Several decades ago a movement started to use October as a month to bless your pastor and/or staff members. According to Ephesians 4, a pastor’s role is to equip people in the church and encourage church members to reach their godly potential. This is both the most satisfying and daunting task you could ever imagine.
A pastor can lead the flock of God but he cannot make the sheep consume all that God has for them. That is the role of the great motivator, the Holy Spirit. There are days in ministry that disappointment and discouragement overwhelm the man of God. And there are days when he understands the vital importance of his ministry in pointing people to the ways of God.
To assist the people of God in blessing the man of God, I offer the following suggestions:
1. Jump on the bus. Don’t just be a spectator or armchair ecclesiastical quarterback calling out from the sidelines. Be faithful to attend and demonstrate your willingness to embrace the church’s mission. Studies show this kind of attitude will bless your life and your family for generations. Be ready to see how God can use your giftedness and skills to bless others in the name of Jesus. Being part of the team blesses your pastor. Remember, we do what we do in and through the church to lead others to Christ.
2. Let him drive the bus. You called your pastor to lead your church, so let him lead. The Word of God says, “Remember those who led you, who spoke the Word of God to you; and considering the result of their conduct, imitate their faith … Obey your leaders, and submit to them; for they keep watch over your souls, as those who give account.” Heb. 1:7, 17a. The men of God I know understand that the call of God on a pastor’s life is to lead His church, not for the pastor to dictate or manipulate His people. Like Moses leading the children of Israel or Nehemiah rebuilding walls, a pastor leads people through change with a destination in mind.
3. Be attentive. One of the best things I was taught to do as a believer was to carry my Bible to church and be prepared to take notes. Be active in your listening with a nodded head or an “Amen” or “You got that right” every once in a while. This lets the pastor know you are tracking with him. If you think your pastor is repeating himself too much, it could be because he doesn’t think you are “getting it” yet. Taking notes on what he is teaching helps him know you are engaged in learning from the Word of God through him.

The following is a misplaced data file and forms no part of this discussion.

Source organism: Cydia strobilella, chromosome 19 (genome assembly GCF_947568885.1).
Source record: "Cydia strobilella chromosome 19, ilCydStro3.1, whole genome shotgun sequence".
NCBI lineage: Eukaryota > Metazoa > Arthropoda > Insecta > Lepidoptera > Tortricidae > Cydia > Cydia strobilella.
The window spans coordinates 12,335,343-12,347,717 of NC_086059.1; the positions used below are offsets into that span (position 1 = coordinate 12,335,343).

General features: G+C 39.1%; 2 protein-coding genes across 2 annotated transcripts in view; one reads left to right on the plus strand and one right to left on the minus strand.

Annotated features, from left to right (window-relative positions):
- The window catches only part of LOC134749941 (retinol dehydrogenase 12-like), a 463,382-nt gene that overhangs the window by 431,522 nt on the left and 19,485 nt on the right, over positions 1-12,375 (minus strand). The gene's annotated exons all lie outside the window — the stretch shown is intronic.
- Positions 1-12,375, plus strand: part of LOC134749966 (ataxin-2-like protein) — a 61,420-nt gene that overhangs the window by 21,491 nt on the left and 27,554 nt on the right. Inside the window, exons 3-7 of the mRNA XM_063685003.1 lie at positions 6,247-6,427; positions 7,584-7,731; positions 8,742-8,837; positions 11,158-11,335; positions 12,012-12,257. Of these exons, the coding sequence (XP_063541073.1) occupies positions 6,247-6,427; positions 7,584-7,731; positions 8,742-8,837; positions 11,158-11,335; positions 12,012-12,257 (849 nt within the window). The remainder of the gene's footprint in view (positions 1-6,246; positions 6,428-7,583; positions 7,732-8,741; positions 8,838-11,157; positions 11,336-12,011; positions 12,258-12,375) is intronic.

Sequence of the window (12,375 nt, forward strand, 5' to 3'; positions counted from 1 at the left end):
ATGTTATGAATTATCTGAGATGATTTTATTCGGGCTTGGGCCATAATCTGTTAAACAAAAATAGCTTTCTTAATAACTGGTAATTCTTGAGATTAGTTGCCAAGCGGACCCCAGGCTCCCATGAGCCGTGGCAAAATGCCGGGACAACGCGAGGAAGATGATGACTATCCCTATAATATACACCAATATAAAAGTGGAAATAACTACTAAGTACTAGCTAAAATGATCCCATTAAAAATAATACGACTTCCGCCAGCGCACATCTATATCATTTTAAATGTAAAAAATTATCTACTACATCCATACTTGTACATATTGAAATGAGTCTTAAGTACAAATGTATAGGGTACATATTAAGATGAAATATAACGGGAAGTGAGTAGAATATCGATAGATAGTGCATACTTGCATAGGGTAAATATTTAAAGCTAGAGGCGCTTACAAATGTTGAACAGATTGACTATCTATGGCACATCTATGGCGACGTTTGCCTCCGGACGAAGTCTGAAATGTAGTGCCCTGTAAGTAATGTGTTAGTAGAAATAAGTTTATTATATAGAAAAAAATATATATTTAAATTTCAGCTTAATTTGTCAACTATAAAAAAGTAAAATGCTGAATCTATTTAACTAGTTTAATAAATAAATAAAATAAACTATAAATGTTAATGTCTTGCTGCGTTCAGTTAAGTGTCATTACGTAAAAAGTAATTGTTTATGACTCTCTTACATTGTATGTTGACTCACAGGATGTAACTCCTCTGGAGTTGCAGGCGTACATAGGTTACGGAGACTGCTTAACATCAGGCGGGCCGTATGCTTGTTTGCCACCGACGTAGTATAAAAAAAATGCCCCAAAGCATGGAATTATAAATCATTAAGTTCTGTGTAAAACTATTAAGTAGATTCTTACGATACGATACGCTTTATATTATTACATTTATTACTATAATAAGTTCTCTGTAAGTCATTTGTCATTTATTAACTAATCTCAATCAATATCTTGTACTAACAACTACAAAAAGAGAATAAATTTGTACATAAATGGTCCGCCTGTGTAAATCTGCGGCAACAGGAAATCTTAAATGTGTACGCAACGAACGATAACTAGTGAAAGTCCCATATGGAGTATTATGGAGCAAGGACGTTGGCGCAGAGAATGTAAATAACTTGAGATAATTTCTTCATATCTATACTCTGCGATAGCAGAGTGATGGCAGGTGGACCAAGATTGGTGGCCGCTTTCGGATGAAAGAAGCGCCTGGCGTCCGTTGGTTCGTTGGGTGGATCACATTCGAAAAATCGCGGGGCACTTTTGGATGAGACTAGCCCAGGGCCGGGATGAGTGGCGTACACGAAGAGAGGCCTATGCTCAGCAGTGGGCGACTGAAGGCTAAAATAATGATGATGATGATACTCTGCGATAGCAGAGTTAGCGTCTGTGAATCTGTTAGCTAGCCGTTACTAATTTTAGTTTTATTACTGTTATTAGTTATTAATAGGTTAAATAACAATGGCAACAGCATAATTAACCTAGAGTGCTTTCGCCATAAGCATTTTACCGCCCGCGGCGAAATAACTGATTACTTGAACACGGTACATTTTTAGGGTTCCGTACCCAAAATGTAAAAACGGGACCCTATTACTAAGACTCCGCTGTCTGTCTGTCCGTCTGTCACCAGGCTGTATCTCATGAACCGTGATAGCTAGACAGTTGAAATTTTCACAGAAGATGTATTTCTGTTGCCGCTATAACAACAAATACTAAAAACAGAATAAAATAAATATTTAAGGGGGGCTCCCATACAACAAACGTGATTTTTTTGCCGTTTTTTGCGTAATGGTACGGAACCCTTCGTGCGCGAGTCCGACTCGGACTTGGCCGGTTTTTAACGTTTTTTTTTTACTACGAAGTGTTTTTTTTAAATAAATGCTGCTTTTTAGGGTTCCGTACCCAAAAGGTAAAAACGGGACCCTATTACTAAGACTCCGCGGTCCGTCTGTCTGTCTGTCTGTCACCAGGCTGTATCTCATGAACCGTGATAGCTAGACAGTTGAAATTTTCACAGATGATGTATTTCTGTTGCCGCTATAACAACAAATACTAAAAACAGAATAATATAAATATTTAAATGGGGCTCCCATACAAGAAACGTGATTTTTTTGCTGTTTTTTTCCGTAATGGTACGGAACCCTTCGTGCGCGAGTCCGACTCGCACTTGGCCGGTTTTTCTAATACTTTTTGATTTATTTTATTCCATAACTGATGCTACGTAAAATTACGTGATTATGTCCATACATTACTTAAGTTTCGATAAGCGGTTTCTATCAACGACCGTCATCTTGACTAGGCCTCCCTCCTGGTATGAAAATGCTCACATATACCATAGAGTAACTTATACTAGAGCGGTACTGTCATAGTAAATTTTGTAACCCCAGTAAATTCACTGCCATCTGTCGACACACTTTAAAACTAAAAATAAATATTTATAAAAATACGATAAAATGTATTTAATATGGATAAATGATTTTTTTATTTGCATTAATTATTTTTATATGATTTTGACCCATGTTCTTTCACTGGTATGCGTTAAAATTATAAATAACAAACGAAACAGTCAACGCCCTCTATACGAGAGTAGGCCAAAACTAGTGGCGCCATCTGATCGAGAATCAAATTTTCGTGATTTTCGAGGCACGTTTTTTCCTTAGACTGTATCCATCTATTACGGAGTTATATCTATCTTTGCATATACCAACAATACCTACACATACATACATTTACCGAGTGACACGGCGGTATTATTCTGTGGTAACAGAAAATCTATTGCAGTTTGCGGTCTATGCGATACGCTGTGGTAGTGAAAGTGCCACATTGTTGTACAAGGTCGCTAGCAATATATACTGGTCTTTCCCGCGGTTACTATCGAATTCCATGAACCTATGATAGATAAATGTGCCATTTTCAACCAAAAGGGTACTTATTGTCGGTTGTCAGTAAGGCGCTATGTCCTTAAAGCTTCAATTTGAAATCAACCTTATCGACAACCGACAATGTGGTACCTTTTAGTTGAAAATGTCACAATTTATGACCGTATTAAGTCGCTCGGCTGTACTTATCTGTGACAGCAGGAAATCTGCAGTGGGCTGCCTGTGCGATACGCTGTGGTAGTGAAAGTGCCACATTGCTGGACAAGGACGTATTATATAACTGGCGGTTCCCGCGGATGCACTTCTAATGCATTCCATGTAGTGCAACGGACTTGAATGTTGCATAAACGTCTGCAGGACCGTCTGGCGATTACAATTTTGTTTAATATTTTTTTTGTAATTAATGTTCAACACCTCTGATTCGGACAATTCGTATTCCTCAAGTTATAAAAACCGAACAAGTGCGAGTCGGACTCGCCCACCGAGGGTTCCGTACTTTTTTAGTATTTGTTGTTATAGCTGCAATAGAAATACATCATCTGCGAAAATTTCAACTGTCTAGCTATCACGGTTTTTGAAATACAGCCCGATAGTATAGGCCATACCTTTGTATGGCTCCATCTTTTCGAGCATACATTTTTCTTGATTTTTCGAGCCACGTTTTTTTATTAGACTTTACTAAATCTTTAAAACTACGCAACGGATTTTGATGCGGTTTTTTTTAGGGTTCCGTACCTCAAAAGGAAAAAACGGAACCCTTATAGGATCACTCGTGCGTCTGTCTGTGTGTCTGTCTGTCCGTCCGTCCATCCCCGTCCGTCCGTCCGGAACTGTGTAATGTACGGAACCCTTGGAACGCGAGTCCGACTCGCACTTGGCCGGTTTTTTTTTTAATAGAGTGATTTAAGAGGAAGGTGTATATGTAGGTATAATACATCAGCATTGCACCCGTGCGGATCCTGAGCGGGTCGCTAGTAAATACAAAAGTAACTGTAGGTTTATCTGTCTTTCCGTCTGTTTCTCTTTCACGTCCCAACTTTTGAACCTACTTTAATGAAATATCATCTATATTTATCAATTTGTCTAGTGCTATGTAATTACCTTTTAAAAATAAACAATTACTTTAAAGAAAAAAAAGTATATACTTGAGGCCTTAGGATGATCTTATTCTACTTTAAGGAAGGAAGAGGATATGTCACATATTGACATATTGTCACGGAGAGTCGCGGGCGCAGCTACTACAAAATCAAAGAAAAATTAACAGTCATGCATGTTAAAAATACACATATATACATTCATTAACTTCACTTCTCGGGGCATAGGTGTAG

4. Pray for him. There is not a day that your pastor doesn’t need your intercession. He counts on it and believes your calling out to God in his behalf fortifies him to fulfill his purpose of equipping saints with the basics for engaging the enemies of God and leading people to discover the truth about God’s provision through Christ Jesus our Lord.
5. Pay the fare. While the church does not have dues, it does mean we are called to be faithful stewards of our resources by tithing through our local church. Just so there is no confusion, I am not a legalist. However, I do believe that giving at least 10 percent of my income to my local church is a testimony that my God owns all that I call mine. Faithful stewardship always blesses a pastor with a sense that the people of God are growing disciples.
6. No talking in the back. In these days, public leaders, like your pastor, are targets of incessant criticism. If you hear criticism, consider the source. Sometimes negative words are the product of a hardened heart. Save legitimate concerns for a private conversation. Remember, criticism behind someone’s back is actually gossip and, when distributed, it has the potential to illegitimately harm a leader’s reputation, credibility and trust.
7. Look for ways to encourage. I have a file that is full of encouraging cards, notes and blessings. Some of these words of encouragement were sent directly to me or intended for my wife and family. As I look through them and reflect on the people who gave them to me, I’m encouraged to press on in deeper faith. Praise doesn’t cost anything but it sure pays dividends.
Use this month as an opportunity to pour out a blessing on your church’s pastor and/or staff. Recognize your pastor for his leadership. If you want to give a generous love gift, know that God has a way of blessing the church that is openly generous with their church leaders.
He previously served as director of communications and public policy for the Louisiana Baptist Convention. He also served as editor of the Oklahoma Baptist Messenger and served the State Convention of Baptists in Indiana as director of communications and editor of the Indiana Baptist.
He received a B.A. from Dallas Baptist University, a M.Div. from Southwestern Baptist Theological Seminary, and a D.Min. from Midwestern Baptist Theological Seminary.
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